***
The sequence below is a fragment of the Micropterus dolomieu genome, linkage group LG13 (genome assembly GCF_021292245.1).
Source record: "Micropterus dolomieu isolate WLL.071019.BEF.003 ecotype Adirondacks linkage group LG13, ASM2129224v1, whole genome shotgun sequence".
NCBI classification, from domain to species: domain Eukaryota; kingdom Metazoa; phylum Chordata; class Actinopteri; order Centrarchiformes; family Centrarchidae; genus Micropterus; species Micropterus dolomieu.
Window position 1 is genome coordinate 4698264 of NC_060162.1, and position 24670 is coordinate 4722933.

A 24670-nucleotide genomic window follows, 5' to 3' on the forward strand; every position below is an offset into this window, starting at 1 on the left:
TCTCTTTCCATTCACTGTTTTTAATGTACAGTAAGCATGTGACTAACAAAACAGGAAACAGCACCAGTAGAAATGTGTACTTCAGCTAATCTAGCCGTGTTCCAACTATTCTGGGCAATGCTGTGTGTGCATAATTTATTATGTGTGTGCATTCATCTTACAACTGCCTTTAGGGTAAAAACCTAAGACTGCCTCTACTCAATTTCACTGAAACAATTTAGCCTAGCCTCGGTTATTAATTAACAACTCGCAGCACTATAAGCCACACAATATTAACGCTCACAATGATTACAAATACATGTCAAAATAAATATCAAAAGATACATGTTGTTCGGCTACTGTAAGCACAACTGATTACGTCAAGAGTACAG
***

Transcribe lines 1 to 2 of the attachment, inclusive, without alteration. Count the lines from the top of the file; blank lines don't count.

The sequence below is a fragment of the Micropterus dolomieu genome, linkage group LG13 (genome assembly GCF_021292245.1).
Source record: "Micropterus dolomieu isolate WLL.071019.BEF.003 ecotype Adirondacks linkage group LG13, ASM2129224v1, whole genome shotgun sequence".